Under Abdel Fattah al-Sisi, Egyptian police and National Security agents have routinely used torture and enforced disappearances against both criminal suspects and perceived political opponents with near impunity, according to HRW.
In 2011, the world watched the Egyptian revolution with awe and trepidation as hundreds of thousands of Egyptians took to the streets to press for the universal rights they had been denied. Egyptians and the international community were filled with both hope and fear over the kind of government that might develop in the space created by the resignation of President Mubarak. Almost seven years after the revolution, has the human rights situation improved in Egypt?
In August 2017, the Trump Administration announced its intention to withhold foreign aid to Egypt citing a lack of progress on human rights and democracy. Earlier this year President Abdel Fattah al-Sisi ratified a new NGO law that restricts civil society groups in Egypt from implementing developmental and charity programs outside of government control. Other laws have passed placing state control over media outlets, expanding the President’s power to appoint members of top judicial bodies, limiting the freedom of Coptic Christians to build and maintain churches, and criminalizing peaceful protesting and political activity.
Thousands of prisoners languish in Egyptian prisons without charges, access to legal counsel, due process, or proper food and medical care. Political prisoners and LGBTQ people undergo torture and harsh treatment in solitary confinement. Egypt’s Coptic Christians continue to endure persecution at the societal level and by the state, with several church closures in October alone.
In North Sinai, the military has committed serious abuses, likely including extrajudicial killings, in its campaign against an affiliate of the extremist group Islamic State, whose fighters have targeted suspected civilian collaborators and Christians.
Prosecutions, travel bans, and asset freezes against human rights defenders, in addition to repressive new legislation, threaten to effectively eradicate independent civil society. The government denies workers the right to organize independent unions and prosecutes those who participate in strikes.
HRW Report-2017 on human rights situation in Egypt
Public criticism of the government remained effectively banned in Egypt in 2016. Police arrested scores of people in connection with protests, many preemptively. Authorities ordered travel bans and asset freezes against prominent human rights organizations and their directors and brought criminal charges against the head of the Press Syndicate and the country’s top anti-corruption official. Parliament proposed a new law regulating nongovernmental organizations (NGOs) that would effectively end independent human rights work in the country.
Members of the security forces, particularly the Interior Ministry’s National Security Agency, continued to routinely torture detainees and forcibly disappeared hundreds of people with little or no accountability for violations of the law. The disappearance, torture, and death of Italian doctoral researcher Giulio Regeni, probably at the hands of security services, highlighted these abuses and caused a diplomatic rift between Egypt and Italy.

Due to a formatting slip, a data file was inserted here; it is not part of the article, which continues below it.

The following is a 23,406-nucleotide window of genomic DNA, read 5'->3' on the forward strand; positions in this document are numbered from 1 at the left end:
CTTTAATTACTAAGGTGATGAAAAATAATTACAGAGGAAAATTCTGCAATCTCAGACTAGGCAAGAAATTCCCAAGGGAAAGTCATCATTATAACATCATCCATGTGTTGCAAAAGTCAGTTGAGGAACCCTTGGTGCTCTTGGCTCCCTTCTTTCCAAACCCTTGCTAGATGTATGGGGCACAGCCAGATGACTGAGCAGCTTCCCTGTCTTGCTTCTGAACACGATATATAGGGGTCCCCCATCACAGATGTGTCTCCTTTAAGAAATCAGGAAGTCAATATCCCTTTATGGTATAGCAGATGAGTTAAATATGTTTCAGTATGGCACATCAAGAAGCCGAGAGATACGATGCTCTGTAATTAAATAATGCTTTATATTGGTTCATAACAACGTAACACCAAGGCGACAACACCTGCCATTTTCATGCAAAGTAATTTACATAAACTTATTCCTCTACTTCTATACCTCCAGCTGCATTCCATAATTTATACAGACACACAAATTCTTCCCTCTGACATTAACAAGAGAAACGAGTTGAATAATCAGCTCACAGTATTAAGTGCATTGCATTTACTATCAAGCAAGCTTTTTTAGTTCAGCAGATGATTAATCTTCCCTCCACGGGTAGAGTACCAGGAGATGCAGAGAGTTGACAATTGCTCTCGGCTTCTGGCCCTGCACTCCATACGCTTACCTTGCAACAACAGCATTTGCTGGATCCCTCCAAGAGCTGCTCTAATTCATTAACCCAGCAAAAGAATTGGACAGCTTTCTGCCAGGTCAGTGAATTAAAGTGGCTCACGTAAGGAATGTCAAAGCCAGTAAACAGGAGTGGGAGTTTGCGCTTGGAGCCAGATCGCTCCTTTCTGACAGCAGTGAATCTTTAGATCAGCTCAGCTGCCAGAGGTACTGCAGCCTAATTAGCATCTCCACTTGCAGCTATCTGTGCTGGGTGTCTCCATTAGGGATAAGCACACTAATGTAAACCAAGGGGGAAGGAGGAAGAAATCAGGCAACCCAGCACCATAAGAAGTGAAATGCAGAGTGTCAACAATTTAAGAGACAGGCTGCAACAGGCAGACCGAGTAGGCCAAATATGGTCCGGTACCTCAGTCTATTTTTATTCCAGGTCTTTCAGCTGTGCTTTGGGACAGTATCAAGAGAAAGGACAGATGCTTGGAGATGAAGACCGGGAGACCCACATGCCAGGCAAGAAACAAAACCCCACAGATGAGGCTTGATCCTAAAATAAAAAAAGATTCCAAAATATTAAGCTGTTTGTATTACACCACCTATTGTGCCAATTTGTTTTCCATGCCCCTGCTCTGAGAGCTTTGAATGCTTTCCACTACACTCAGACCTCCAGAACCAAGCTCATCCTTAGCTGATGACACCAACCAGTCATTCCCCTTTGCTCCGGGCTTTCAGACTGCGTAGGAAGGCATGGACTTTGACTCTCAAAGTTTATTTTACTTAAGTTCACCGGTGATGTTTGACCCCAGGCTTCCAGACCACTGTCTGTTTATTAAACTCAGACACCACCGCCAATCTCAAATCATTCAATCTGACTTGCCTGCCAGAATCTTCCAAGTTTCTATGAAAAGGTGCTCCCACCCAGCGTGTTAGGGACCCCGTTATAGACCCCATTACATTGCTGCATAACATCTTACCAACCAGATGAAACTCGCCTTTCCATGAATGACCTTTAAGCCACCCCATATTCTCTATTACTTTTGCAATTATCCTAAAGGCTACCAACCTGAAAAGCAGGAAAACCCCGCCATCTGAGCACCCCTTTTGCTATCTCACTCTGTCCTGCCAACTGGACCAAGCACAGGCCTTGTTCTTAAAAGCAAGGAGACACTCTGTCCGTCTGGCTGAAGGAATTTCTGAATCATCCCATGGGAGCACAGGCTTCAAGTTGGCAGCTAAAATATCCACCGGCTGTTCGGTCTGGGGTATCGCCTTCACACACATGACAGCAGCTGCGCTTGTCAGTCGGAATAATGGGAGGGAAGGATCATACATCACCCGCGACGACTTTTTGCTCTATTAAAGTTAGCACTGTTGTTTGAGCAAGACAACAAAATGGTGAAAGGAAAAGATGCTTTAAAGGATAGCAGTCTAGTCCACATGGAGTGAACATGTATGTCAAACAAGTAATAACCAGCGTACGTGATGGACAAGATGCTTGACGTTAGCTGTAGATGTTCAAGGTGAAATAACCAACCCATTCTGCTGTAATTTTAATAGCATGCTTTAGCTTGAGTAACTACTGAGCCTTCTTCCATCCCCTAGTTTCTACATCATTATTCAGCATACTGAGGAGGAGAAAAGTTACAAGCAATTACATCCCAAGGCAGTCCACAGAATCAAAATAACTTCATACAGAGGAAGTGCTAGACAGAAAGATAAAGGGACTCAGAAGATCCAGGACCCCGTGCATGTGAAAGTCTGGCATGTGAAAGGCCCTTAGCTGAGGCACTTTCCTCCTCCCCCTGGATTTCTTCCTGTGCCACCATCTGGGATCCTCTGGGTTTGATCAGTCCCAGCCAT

Investigations by National Security officers, often without any hard evidence, formed the basis of many of the 7,400 or more military trials of civilians brought since President Abdel Fattah al-Sisi issued a decree widening the scope of military jurisdiction in 2014.
Conditions in detention remained harsh. The quasi-official National Council for Human Rights continued to report that prisons and other detention facilities were severely overcrowded. Conditions were particularly harsh in Cairo’s Scorpion Prison, where inmates, most of them political prisoners, suffered abuses at the hands of Interior Ministry officers, including beatings, force feedings, deprivation of contact with relatives and lawyers, and interference in medical care that may have contributed to at least six deaths in 2015.
Authorities at a maximum security prison in Cairo that holds many political prisoners routinely abuse inmates in ways that may have contributed to some of their deaths. Staff at Scorpion Prison beat inmates severely, isolate them in cramped “discipline” cells, cut off access to families and lawyers, and interfere with medical treatment, according to the 80-page report, “‘We Are in Tombs’: Abuses in Egypt’s Scorpion Prison.” The report documents cruel and inhuman treatment by officers of Egypt’s Interior Ministry that probably amounts to torture in some cases and violates basic international norms for the treatment of prisoners.
Security Force Abuses
Officers of the National Security Agency routinely tortured and forcibly disappeared suspects with few consequences. Many of the detainees who suffered these abuses were accused of sympathy with or membership in the Muslim Brotherhood, which the government named a terrorist group in 2013 but has remained the country’s largest opposition movement.